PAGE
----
Barton Hollow: the Impact of False Accusation

I have told this story before, but it bears telling again. My friend Ben A. (he’d like to be a private citizen now) was minding his own business in 1997 when an FBI tactical squad arrested him and his two roommates, tore their apartment to pieces, and hauled them off to Birmingham charged with murder. A few days before, Harold Pugh and his 11-year old son had been shot to death at the Cane Creek boat ramp in Barton Hollow. The killers used Pugh’s truck to rob a bank just across the Mississippi state line the next day.

These crimes had such a devastating impact on the small towns and communities of Northwest Alabama that fifteen years later, The Civil Wars are still singing about the tragedy:

The five conspirators were eventually caught, with all but one sentenced to death or life imprisonment. But before there could be justice, there was a terrible injustice for Ben A. and his roommates. Several months before, they had staged their own student version of the movie Heat on campus, and the FBI’s informant reported this college film as the “planning session” for the bank robbery in Mississippi. On this flimsy basis, Ben and his friends were held without bail for a whole weekend while local TV stations aired images of them shuffling along in manacles.

In fact, the informant was just getting back at Ben and his roommates, who had accidentally interrupted him having sex with another male. Embarrassed and unwilling to “come out of the closet” as Ben and his roommates encouraged him to do, the informant went to the FBI and reported them for murder.

At their arraignment the following Monday, defense counsel attacked the lead FBI agent’s credibility, and by no small miracle the federal judge saw through the transparently-absurd charges. Although the charges were dismissed, the three young men were never quite the same. All still had the arrest on their record. The black mark prevented Ben A. from landing several jobs after graduation. As his roommates fell into hard times, despair, drugs, and jail, Ben kept fighting the federal government to clear his name. It took him five long years to win a clean record.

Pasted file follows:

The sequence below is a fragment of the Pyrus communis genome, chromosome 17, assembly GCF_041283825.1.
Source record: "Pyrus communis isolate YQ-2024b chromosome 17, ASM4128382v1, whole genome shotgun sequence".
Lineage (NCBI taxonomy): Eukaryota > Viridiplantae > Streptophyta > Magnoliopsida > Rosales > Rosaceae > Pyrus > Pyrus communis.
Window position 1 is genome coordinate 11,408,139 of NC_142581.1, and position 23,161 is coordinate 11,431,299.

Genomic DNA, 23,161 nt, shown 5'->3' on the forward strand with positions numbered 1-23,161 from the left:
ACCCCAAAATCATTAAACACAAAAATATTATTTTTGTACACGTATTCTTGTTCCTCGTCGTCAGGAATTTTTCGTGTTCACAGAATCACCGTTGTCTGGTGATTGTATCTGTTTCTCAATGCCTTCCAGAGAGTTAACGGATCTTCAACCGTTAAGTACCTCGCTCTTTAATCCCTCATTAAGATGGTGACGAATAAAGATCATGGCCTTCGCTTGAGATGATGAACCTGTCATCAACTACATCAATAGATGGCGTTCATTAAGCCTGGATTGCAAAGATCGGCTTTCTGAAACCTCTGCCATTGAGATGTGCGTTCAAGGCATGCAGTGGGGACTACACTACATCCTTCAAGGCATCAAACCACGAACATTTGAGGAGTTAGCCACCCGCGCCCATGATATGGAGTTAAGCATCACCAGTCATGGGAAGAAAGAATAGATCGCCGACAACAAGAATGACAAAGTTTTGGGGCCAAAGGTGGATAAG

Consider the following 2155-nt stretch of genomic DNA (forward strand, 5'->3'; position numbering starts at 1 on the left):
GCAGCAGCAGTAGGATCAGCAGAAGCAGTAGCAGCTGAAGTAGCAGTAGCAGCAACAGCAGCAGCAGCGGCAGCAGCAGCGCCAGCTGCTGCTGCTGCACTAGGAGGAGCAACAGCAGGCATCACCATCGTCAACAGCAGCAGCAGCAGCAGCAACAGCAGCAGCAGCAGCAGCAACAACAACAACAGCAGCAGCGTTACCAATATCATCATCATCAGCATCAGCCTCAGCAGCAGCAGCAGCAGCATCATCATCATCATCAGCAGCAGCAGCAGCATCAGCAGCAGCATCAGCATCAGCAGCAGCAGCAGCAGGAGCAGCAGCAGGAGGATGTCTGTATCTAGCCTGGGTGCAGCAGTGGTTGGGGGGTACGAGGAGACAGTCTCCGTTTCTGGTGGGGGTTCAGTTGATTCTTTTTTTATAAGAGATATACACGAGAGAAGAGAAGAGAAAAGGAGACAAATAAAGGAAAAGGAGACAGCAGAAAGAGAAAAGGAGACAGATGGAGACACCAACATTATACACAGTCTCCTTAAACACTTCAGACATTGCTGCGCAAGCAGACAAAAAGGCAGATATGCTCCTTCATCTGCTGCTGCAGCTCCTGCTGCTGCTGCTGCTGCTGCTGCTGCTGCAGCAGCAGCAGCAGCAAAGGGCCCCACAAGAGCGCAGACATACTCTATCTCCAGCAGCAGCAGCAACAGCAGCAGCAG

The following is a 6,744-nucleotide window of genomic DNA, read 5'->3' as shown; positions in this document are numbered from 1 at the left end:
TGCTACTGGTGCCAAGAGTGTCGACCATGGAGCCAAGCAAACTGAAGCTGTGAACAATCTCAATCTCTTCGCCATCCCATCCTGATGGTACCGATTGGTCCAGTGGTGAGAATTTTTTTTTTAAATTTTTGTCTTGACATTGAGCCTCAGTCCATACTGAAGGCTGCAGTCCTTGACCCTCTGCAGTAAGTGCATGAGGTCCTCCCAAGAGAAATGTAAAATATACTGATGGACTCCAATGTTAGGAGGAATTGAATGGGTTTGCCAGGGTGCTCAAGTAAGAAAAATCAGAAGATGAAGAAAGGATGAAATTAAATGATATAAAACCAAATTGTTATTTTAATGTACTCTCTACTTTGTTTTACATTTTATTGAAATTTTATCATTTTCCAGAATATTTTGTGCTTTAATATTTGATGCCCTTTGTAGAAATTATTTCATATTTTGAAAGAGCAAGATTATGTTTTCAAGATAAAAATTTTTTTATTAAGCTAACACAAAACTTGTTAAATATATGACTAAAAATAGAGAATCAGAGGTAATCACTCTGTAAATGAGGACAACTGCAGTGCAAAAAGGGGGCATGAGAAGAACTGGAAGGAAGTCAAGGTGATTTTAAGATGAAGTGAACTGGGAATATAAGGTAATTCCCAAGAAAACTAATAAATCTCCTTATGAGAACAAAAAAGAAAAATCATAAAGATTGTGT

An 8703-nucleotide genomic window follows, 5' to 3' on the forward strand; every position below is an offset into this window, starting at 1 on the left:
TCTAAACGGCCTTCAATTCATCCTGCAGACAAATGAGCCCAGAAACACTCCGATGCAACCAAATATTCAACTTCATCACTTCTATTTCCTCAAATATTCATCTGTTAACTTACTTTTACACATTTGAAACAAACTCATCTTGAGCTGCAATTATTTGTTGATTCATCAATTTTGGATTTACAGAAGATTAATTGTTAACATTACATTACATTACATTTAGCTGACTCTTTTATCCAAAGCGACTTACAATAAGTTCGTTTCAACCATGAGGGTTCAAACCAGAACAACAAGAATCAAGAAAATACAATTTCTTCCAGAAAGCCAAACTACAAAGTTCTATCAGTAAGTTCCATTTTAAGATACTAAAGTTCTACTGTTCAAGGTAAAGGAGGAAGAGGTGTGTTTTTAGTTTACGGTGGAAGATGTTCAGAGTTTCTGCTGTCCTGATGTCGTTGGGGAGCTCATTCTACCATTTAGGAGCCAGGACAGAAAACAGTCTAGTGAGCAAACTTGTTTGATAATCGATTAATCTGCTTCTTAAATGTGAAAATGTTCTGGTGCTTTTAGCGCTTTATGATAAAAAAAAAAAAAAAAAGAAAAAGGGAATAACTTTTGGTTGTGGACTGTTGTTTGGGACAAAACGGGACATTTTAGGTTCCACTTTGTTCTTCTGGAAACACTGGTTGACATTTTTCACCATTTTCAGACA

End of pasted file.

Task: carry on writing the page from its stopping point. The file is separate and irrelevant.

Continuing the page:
False accusation is one of the most insidious and evil forms of fabrication. It almost always emerges from the desire to cover up another matter or embarrassment that would otherwise diminish with honesty. False accusation is one of the most common forms of abuse as well as one of the most injurious. It takes a craven, sociopathic mind to murder someone — or to assassinate their character and reputation.

About Matt Osborne

Veteran blogging the culture wars from Alabama. Video journalist, mash-up artist, aspiring novelist, and metalhead. Expect bunnies, geekery, dark humor, and snarky empirical analysis to annoy idealists of all stripes. You can follow me on Twitter, but be ready 'cause it might get loud.
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